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Keywords

Swine day, 1994; Kansas Agricultural Experiment Station contribution; no. 95-175-S; Report of progress (Kansas State University. Agricultural Experiment Station and Cooperative Extension Service); 717; Swine; Starter; Performance; Zinc oxide; Copper sulfate

Abstract

Two experiments were conducted to examine the effects of supplementing starter pig diets with zinc oxide and (or) copper sulfate on starter pig performance. In experiment 1, two hundred forty pigs were used in a 28-day growth assay. Four dietary treatments were used: 1) control (165 ppm zinc and 16.5 ppm copper), 2) 3,000 ppm zinc, 3) 250 ppm copper, and 4) 3,000 ppm zinc + 250 ppm copper. The pigs were blocked by weight and allotted to each of the four dietary treatments in a 2 x 2 factorial design with 9, 10, or 11 pigs per pen and 6 replicate pens per treatment. Diets were formulated in two phases: Phase I (d 0 to 14 postweaning) and Phase II (d 14 to 28 postweaning) with 1.6 and 1.25% lysine, respectively. Pigs were fed the same experimental mineral level during the entire 28-d growth assay. During Phase I, feeding 3,000 ppm zinc from zinc oxide, with or without 250 ppm copper, improved average daily gain (ADG) and feed efficiency (F/G) compared with pigs fed the control or added-copper diets. Surprisingly, no improvement occurred in ADG or F/G for pigs fed the diet with 250 ppm copper from copper sulfate as compared with pigs fed the control diet. In Phase II, a zinc x copper interaction occurred. Pigs fed the diet with only added zinc grew faster, ate more, and were more efficient than pigs fed the control diet. Pigs fed diets with added copper had intermediate ADG and average daily feed intake (ADFI). Pigs fed diets with added zinc and (or) copper had similar F/G. For the entire 28-day trial, pigs fed the diets with added zinc had improved ADG, ADFI, and F/G compared to pigs fed the control diet. In the second experiment, pigs were fed a common Phase I diet supplemented with zinc oxide (3000 ppm zinc). On d 14, pigs were switched to the diets containing experimental mineral levels. Phase II experimental diets were identical to those of the first experiment. Similar to Phase II in Exp. 1, a zinc x copper interaction occurred for ADG. Zinc oxide improved ADG when added to the control diet, but not when added to the copper diet. Feeding high levels of zinc oxide in the Phase I diets may have had a carryover effect in Phase II, because we found no improvement in pig performance when high levels of copper were added to the Phase II diet. The results from these experiments indicate that feeding 3,000 ppm of zinc from zinc oxide is a viable means of increasing starter pig performance, but optimum response occurs when the diet does not contain supplemental copper from copper sulfate.; Swine Day, Manhattan, KS, November 17, 1994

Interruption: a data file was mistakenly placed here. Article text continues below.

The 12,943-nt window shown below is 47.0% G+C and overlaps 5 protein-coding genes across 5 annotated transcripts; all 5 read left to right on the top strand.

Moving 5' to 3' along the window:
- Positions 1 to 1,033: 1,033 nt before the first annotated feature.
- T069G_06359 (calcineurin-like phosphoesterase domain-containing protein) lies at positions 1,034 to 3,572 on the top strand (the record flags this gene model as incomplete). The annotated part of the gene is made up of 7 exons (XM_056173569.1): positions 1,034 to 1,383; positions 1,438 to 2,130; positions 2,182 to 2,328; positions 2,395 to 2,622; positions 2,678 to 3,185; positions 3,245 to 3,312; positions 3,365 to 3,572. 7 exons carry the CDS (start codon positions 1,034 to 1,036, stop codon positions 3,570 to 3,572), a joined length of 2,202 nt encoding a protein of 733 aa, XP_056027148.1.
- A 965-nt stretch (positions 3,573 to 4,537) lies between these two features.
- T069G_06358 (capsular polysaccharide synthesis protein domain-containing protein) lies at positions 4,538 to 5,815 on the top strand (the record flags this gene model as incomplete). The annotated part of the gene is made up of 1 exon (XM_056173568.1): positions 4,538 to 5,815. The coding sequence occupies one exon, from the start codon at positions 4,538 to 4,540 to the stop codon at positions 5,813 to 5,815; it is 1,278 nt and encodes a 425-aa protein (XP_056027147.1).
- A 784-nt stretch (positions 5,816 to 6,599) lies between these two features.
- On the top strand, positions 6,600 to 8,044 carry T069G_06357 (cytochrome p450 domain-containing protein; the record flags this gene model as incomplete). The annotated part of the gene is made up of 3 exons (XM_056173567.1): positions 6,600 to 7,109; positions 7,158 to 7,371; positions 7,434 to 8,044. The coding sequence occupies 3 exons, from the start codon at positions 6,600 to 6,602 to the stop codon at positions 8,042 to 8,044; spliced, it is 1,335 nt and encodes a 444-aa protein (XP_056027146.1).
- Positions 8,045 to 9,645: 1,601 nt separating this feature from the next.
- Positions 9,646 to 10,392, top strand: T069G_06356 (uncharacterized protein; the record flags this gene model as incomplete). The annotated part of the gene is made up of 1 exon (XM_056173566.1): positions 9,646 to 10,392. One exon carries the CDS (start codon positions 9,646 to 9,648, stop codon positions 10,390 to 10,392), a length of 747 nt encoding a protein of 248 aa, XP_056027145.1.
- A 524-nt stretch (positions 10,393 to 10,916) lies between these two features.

First page

105

Last page

110

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